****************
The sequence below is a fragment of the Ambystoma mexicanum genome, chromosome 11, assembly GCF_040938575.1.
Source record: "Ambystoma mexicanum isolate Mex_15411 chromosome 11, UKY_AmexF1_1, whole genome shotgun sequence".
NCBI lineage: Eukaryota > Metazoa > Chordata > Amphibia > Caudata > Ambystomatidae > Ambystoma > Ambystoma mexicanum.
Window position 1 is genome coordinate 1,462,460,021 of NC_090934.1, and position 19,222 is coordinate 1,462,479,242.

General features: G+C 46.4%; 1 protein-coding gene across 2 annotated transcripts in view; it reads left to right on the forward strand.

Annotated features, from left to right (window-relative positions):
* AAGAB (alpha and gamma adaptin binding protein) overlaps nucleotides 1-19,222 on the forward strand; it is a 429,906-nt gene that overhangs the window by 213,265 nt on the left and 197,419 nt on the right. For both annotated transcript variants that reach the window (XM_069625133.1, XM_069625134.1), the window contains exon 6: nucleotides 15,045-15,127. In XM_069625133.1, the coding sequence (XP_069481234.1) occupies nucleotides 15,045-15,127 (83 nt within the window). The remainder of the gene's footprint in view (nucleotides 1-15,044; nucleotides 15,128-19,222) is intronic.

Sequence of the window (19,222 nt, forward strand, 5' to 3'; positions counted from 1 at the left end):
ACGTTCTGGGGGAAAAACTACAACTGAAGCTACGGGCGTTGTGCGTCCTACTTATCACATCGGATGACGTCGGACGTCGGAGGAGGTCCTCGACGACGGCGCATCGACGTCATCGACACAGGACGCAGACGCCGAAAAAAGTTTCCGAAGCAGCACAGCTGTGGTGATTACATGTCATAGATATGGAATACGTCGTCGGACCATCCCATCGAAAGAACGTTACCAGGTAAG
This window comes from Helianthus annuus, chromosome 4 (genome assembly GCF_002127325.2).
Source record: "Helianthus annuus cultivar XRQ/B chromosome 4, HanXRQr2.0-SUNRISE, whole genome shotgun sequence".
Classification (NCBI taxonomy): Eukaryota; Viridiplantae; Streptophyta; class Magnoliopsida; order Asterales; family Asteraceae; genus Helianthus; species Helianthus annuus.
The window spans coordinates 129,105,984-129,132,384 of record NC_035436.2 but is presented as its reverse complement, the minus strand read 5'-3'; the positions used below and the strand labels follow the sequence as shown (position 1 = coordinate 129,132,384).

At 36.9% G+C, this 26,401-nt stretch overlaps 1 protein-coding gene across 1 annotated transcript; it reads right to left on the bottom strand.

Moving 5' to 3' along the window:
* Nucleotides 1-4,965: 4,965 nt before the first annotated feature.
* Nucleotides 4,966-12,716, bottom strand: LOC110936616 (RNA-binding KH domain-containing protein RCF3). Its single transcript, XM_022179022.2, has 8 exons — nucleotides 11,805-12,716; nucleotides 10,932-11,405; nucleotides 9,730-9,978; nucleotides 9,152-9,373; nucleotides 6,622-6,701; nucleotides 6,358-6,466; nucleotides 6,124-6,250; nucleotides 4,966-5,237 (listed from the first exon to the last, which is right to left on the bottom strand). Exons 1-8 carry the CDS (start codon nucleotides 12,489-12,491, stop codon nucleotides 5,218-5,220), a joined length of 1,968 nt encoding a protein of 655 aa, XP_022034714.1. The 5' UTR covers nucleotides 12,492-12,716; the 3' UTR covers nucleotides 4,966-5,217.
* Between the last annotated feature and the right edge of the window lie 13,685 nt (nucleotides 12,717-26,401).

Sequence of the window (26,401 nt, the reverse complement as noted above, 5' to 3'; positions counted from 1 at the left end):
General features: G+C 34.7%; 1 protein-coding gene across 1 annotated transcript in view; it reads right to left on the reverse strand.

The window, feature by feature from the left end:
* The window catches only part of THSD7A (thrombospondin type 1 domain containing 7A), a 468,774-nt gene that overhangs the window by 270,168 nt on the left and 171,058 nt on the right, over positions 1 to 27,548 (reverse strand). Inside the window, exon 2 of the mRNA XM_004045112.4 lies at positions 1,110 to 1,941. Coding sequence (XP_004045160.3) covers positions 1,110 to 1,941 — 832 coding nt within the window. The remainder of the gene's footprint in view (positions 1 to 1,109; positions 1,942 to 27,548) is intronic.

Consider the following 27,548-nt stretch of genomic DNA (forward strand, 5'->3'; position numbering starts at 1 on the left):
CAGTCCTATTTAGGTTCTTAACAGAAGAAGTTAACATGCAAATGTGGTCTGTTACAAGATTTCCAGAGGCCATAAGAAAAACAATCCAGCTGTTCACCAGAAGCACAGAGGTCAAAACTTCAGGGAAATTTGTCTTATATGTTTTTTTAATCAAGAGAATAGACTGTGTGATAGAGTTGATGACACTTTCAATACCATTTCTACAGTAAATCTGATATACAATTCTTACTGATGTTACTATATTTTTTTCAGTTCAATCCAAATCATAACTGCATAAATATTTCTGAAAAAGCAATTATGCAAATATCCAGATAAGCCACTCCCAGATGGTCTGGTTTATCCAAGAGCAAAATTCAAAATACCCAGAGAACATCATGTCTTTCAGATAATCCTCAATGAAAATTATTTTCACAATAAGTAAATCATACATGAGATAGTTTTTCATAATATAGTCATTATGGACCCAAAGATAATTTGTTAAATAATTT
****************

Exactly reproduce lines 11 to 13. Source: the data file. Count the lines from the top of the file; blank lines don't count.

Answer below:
Source record: "Helianthus annuus cultivar XRQ/B chromosome 4, HanXRQr2.0-SUNRISE, whole genome shotgun sequence".
Classification (NCBI taxonomy): Eukaryota; Viridiplantae; Streptophyta; class Magnoliopsida; order Asterales; family Asteraceae; genus Helianthus; species Helianthus annuus.
The window spans coordinates 129,105,984-129,132,384 of record NC_035436.2 but is presented as its reverse complement, the minus strand read 5'-3'; the positions used below and the strand labels follow the sequence as shown (position 1 = coordinate 129,132,384).